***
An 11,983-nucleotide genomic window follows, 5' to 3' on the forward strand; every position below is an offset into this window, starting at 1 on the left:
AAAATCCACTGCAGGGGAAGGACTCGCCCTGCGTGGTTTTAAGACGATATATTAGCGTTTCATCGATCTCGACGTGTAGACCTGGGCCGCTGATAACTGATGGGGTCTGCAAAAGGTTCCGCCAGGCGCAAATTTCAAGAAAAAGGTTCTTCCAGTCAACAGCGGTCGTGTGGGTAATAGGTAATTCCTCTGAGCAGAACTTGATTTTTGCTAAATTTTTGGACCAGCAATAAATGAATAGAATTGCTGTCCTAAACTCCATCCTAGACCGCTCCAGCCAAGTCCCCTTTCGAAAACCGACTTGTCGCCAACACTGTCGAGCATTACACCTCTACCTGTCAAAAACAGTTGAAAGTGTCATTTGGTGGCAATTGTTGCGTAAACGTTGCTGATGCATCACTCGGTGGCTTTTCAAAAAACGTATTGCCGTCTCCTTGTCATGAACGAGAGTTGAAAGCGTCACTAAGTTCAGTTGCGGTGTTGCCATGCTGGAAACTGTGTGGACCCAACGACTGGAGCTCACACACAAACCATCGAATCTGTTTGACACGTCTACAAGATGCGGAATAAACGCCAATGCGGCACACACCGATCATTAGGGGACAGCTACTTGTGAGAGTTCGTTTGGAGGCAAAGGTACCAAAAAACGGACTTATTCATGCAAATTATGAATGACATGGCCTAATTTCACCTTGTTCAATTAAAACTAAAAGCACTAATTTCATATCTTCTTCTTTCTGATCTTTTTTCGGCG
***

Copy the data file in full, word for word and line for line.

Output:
An 11,983-nucleotide genomic window follows, 5' to 3' on the forward strand; every position below is an offset into this window, starting at 1 on the left:
AAAATCCACTGCAGGGGAAGGACTCGCCCTGCGTGGTTTTAAGACGATATATTAGCGTTTCATCGATCTCGACGTGTAGACCTGGGCCGCTGATAACTGATGGGGTCTGCAAAAGGTTCCGCCAGGCGCAAATTTCAAGAAAAAGGTTCTTCCAGTCAACAGCGGTCGTGTGGGTAATAGGTAATTCCTCTGAGCAGAACTTGATTTTTGCTAAATTTTTGGACCAGCAATAAATGAATAGAATTGCTGTCCTAAACTCCATCCTAGACCGCTCCAGCCAAGTCCCCTTTCGAAAACCGACTTGTCGCCAACACTGTCGAGCATTACACCTCTACCTGTCAAAAACAGTTGAAAGTGTCATTTGGTGGCAATTGTTGCGTAAACGTTGCTGATGCATCACTCGGTGGCTTTTCAAAAAACGTATTGCCGTCTCCTTGTCATGAACGAGAGTTGAAAGCGTCACTAAGTTCAGTTGCGGTGTTGCCATGCTGGAAACTGTGTGGACCCAACGACTGGAGCTCACACACAAACCATCGAATCTGTTTGACACGTCTACAAGATGCGGAATAAACGCCAATGCGGCACACACCGATCATTAGGGGACAGCTACTTGTGAGAGTTCGTTTGGAGGCAAAGGTACCAAAAAACGGACTTATTCATGCAAATTATGAATGACATGGCCTAATTTCACCTTGTTCAATTAAAACTAAAAGCACTAATTTCATATCTTCTTCTTTCTGATCTTTTTTCGGCG